Using NEAT, Levine has designed offices to keep workers on the move, with treadmills outfitted with desks, computers and telephones, and office walking tracks, marked by lines on the floor, so colleagues can walk while they hold meetings.

    "It's absolutely logical to target the workplace as a fundamental place to get healthy," he said.

    Levine said he knows of no company building treadmills along his designs, although a few have expressed interest.

    Instead, word is spread on the Internet sites and on blogs.

    One fresh convert to walking while working is Thomas Niccum, president of Lancet Software in Burnsville, Minnesota, who created his office treadmill at the start of this year.

    He estimates he has walked about 120 miles on the job since then.

    In the process, he lost five pounds (2.27 kilograms) without dieting.

    He admits that while his colleagues stop and look at his set-up, no one else has signed up for an office treadmill.

    "People do look at you weird or funny," he said. "It takes a little effort to do it, so a lot of people just aren't going to going to bother.

    Another advocate is Dr. Joseph Stirt, an anesthesiologist in Charlottesville, Virginia, who estimates he spends eight to 12 hours a day working and walking on his treadmill in his home office.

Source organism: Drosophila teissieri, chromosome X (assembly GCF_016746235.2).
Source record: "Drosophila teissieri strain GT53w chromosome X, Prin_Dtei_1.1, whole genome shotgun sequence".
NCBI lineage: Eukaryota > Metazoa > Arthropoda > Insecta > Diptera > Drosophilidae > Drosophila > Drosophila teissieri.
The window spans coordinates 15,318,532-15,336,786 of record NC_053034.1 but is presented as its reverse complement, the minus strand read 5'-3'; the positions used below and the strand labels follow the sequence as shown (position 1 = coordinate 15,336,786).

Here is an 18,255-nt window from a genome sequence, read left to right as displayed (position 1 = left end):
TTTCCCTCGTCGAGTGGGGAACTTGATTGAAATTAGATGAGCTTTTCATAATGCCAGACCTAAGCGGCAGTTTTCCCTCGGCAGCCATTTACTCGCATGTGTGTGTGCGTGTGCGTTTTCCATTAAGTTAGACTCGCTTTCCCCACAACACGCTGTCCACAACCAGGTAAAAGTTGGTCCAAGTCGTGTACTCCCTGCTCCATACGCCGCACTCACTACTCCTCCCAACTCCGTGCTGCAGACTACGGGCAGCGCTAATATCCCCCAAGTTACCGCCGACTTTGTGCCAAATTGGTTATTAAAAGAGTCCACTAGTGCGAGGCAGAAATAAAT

"You will become addicted," he said. "When I turn the treadmill off at night, it's so unpleasant. Sitting in a chair, working, is so unpleasant, you might as well be dead."

    Stirt said he even walks an hour a day in reverse, figuring he can exercise his quadriceps walking forward and his hamstrings walking backward.

    A "walking-while-working" proselytizer, Stirt said he wishes he could take his treadmill into the community hospital operating room and do his job there while he paces.

    "The nurses haven't seemed real excited about it so far," he said. "But give me time."


The picture leading this post is Version 2.0 beta of my treadmill desk, at which I am happily typing these words.

I'm not on it because I took the picture.

"Hey, Joe — ever hear of an auto–timer?"

Yes; so?

Remember whom™ you're talking to.

March 3, 2006 at 02:01 PM | Permalink | Comments (0) | TrackBack

UV Black Light Pen — Episode 2: 'This really could be... used to write secret messages!'


That's what it says right here.

From the website:

    Authenticate Secure Documents — Write Secret Messages

    This really could be a toy... used to write secret messages.

    But it is really a great tool to help identify original documents.

    UV Blacklight Pen Set includes:

    • UV Blacklight Pen

    • 3 Batteries

    • 2 Invisible ink cartridges

    Invisible Ink Pen on one side: Black Light on the other side